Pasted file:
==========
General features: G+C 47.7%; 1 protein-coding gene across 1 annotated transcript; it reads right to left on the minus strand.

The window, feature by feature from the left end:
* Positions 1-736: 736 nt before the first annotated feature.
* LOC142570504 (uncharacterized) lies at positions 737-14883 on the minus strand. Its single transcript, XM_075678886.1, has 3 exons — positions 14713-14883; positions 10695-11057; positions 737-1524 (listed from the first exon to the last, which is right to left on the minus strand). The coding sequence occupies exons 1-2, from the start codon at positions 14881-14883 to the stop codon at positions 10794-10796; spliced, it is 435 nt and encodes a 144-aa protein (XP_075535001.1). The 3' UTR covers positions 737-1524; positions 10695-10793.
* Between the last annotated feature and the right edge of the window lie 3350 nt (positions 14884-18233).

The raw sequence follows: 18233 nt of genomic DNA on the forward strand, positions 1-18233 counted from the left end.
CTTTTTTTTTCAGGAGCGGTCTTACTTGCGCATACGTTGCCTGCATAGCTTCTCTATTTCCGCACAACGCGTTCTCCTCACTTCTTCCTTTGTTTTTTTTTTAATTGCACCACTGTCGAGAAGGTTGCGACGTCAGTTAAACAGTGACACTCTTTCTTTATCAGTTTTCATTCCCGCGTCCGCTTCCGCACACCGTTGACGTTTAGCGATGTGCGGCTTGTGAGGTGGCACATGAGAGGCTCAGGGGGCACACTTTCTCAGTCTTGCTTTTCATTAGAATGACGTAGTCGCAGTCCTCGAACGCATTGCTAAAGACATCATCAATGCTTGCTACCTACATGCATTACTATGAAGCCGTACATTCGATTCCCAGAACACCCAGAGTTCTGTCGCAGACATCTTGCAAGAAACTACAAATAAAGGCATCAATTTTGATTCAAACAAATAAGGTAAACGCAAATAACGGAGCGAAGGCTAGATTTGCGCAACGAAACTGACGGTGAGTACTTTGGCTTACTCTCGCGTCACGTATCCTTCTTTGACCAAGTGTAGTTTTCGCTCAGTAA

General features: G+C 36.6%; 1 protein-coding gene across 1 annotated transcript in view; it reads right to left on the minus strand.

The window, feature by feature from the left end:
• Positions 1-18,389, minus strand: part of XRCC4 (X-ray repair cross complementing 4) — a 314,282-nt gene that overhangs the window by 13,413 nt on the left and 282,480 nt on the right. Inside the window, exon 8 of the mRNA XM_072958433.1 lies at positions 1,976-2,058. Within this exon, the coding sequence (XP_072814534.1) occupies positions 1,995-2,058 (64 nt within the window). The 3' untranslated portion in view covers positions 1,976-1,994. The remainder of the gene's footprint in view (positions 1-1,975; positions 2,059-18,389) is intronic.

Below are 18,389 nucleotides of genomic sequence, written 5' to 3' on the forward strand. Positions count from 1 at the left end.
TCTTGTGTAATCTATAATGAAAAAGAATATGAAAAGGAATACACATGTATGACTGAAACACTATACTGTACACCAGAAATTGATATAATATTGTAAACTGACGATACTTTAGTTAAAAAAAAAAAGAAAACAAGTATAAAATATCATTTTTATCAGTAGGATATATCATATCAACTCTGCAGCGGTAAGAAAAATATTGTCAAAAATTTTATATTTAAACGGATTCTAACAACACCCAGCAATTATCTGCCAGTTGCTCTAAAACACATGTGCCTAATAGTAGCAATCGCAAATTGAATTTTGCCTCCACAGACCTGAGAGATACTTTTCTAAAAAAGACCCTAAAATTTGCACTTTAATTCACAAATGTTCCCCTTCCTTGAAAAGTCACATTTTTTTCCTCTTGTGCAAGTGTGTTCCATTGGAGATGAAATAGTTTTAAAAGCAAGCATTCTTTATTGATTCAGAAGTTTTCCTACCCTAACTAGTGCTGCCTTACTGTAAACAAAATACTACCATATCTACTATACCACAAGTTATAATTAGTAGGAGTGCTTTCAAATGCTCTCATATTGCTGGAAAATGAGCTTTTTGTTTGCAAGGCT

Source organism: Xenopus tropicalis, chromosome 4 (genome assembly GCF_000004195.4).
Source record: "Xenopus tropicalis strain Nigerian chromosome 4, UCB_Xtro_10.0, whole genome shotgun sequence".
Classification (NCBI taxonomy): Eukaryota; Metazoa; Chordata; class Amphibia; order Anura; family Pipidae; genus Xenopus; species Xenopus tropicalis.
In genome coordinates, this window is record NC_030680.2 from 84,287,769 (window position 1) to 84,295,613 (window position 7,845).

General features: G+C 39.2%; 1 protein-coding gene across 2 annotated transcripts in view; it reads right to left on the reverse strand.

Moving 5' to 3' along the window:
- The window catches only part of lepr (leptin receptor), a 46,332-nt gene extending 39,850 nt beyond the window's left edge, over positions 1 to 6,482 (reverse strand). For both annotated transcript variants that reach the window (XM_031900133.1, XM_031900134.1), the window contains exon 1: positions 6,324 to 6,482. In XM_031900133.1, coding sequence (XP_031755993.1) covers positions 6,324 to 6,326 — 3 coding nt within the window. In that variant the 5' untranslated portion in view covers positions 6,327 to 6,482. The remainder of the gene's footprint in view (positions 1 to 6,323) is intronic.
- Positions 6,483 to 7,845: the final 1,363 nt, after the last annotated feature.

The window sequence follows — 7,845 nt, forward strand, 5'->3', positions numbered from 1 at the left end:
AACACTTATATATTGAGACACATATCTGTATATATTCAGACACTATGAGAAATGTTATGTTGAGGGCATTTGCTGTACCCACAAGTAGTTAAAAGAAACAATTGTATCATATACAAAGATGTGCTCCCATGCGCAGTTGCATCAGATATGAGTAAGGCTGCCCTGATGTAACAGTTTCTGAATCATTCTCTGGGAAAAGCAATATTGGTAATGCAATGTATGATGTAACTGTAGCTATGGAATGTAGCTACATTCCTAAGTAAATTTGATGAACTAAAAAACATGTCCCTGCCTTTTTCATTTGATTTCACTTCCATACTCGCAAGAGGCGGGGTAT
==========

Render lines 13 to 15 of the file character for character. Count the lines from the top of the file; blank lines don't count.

Source organism: Xenopus tropicalis, chromosome 4 (genome assembly GCF_000004195.4).
Source record: "Xenopus tropicalis strain Nigerian chromosome 4, UCB_Xtro_10.0, whole genome shotgun sequence".
Classification (NCBI taxonomy): Eukaryota; Metazoa; Chordata; class Amphibia; order Anura; family Pipidae; genus Xenopus; species Xenopus tropicalis.